Bearded Airman among Air Guard's best
By Master Sgt. Mike R. Smith , National Guard Bureau
/ Published June 24, 2008
ARLINGTON, Va. --
By the looks of him, Staff Sgt. Scott Geisser seemed anything but your average "clean-cut" Airman here last week with his thick brown beard and mustache. Even so, the Air National Guard's top leaders praised him as one of the six Outstanding Airmen of the Year (OAY) for 2008.
"I think somebody said that I looked like the Taliban," said Geisser, with a smile, when asked about his unusual appearance for a servicemember.
Geisser, a combat controller from the 125th Special Tactics Squadron in Portland, Ore., is the Air Guard's Noncommissioned Officer of the Year, but he was preparing to deploy in support of Operation Enduring Freedom during the annual OAY events last week. In fact, he boarded a plane for Afghanistan immediately following the celebrations.
Geisser said his facial hair, which takes him weeks to grow, allows him to "fit in" with other coalition forces overseas that are fighting the war on terror, including the Afghani troops he will soon be working, fighting and training with.
"It makes it easer to blend in and not stick out like a sore thumb," said Geisser.
Since beards take a while to grow, officials allowed Geisser to keep his beard and wear a business suit as he toured the National Capital Region and attended several awards ceremonies and functions. With him, but clean-faced and in their uniforms, were the Air Guard's other five OAYs including the Airman of the Year, Senior NCO of the Year, First Sergeant of the Year, Honor Guard Member of the Year and Honor Guard Program Manager of the Year.
Geisser is the fourth Airman from the Oregon Air Guard to achieve an OAY distinction - an Oregon Airmen has been among the last three year's OAYs, and of those Airman, all three were recognized as one of the Air Force's 12 Outstanding Airman of the Year.
"Oregon has a strong program," said Chief Master Sgt. Richard Smith, the Air Guard's command chief. "They recognize their folks well. They do a great job of documenting what they do when they deploy and submitting them for the appropriate awards when they get home."
Chief Smith, who read through 324 OAY submissions from the 54 states and territories, said that documenting Airmen that go above and beyond is crucial to give recognition deserving of their outstanding performances.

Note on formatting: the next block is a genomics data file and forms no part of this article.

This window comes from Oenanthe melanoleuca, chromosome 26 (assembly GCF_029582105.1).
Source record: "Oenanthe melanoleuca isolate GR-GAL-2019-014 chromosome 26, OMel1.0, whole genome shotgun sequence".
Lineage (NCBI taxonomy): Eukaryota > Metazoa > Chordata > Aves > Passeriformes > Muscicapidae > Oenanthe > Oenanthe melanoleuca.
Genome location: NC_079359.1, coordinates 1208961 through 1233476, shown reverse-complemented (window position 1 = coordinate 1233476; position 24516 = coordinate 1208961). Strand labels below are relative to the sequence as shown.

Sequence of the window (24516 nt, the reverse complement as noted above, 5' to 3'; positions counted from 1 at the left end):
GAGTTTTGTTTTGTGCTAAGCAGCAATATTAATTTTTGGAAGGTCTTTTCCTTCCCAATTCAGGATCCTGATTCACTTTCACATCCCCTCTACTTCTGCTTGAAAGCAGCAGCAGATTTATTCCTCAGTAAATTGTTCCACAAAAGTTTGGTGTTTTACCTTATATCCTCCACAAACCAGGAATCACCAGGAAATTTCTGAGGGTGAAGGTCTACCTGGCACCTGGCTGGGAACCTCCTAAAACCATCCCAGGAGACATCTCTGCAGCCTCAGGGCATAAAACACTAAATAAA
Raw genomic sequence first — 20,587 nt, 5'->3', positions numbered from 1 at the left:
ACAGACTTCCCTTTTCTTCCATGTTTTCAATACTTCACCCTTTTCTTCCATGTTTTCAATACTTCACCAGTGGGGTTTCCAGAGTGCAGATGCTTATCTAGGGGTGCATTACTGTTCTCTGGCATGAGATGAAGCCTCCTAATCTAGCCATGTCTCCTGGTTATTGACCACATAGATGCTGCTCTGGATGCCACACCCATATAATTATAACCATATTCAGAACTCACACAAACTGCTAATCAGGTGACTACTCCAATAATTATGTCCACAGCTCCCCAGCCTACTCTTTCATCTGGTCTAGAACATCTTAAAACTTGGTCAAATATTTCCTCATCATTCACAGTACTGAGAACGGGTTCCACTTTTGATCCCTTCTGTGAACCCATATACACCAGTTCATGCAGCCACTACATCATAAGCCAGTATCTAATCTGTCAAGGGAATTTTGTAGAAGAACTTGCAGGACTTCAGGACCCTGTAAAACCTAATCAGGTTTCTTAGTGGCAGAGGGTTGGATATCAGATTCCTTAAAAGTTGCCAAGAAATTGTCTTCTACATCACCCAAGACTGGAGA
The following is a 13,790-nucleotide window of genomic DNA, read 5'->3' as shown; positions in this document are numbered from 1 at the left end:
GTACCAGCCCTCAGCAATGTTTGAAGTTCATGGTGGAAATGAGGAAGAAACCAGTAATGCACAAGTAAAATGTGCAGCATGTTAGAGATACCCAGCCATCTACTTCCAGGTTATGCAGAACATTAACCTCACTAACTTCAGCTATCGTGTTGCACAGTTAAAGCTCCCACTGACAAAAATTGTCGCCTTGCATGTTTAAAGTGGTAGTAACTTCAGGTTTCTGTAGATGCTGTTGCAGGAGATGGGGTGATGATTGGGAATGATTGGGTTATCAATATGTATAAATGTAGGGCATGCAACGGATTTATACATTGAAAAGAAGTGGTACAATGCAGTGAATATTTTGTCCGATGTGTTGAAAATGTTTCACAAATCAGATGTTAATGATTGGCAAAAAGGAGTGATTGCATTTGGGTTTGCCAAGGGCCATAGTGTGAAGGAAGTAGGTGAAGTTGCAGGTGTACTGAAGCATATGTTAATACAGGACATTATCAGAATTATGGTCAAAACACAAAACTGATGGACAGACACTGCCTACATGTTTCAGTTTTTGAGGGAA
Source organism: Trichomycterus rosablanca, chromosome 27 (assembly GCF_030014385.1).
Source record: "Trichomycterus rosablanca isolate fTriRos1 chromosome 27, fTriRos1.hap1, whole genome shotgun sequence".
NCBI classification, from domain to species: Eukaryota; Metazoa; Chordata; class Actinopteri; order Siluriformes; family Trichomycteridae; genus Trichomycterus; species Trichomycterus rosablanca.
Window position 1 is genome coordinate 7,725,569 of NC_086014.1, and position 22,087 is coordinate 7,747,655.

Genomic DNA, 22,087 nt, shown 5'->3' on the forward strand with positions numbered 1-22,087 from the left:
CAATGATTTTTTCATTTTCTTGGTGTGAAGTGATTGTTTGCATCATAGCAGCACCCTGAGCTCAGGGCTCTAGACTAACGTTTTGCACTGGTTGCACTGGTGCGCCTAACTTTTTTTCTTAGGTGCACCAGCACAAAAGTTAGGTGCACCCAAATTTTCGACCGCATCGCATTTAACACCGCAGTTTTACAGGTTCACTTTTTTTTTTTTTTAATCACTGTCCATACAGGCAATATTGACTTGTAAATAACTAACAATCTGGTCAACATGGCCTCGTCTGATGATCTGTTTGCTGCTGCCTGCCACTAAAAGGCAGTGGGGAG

Geisser is among a handful of combat controllers that man two special tactics squadrons for the Air Guard: Oregon's 125th STS and the Kentucky Air Guard's 123rd STS. Both squadrons include combat controllers and combat weather Airmen. Additional pararescue Airmen man Kentucky's STS.
Originally from Montana, where he first served as a Soldier in the Army National Guard, Geisser joined the 125th in 2005 after nearly three years of intense active duty Air Force training that includes full certification as an air traffic controller and some of the most demanding physical training in the U.S. military - combat controllers are trained to deploy with all other service components and provide close air support and air traffic control on austere landing fields, among other missions.
"It was a good fit as far as family and work, it was a good balance for me," Geisser said about his move from active duty to the National Guard.
At the time, the 125th was forming as a new Air Guard squadron, and the unit became operational in January, thanks in part, leaders said, to Geisser's hard work and dedication.
"We are very proud of Scott," said Lt. Col. Jim Gregory, 125th Combat Operations Group commander during the OAY awards banquet June 19 at Bolling Air Force Base, Washington. "We are looking forward to him doing great things down range for us, and I can't think of a better person to earn the award."
Officials said Geisser researched and helped purchase the squadron's initial equipment issue.
"Every little piece of gear, we had to research, find the best price and [justify] its purchasing," said Geisser, who said that just one combat controller can require more than $10,000 in personal equipment.
Geisser also served as a flight leader during his Airman Leadership School last year at McGee Tyson Air National Guard Base, Tenn. On his return, he deployed with a combat controller from his unit and two controllers from the Kentucky Air Guard to Afghanistan for 30 days. There, the group trained coalition joint air traffic controllers on new equipment.
But when asked about his accomplishment during a tour of the nation's Capital June 19, Geisser paused, scratched his thick beard and humbly replied:
"I definitely feel that there are [controllers] that deserve it more than I do," he said. "I think it's more a reflection of the high quality squadron that I work in than it is anything that I have done personally."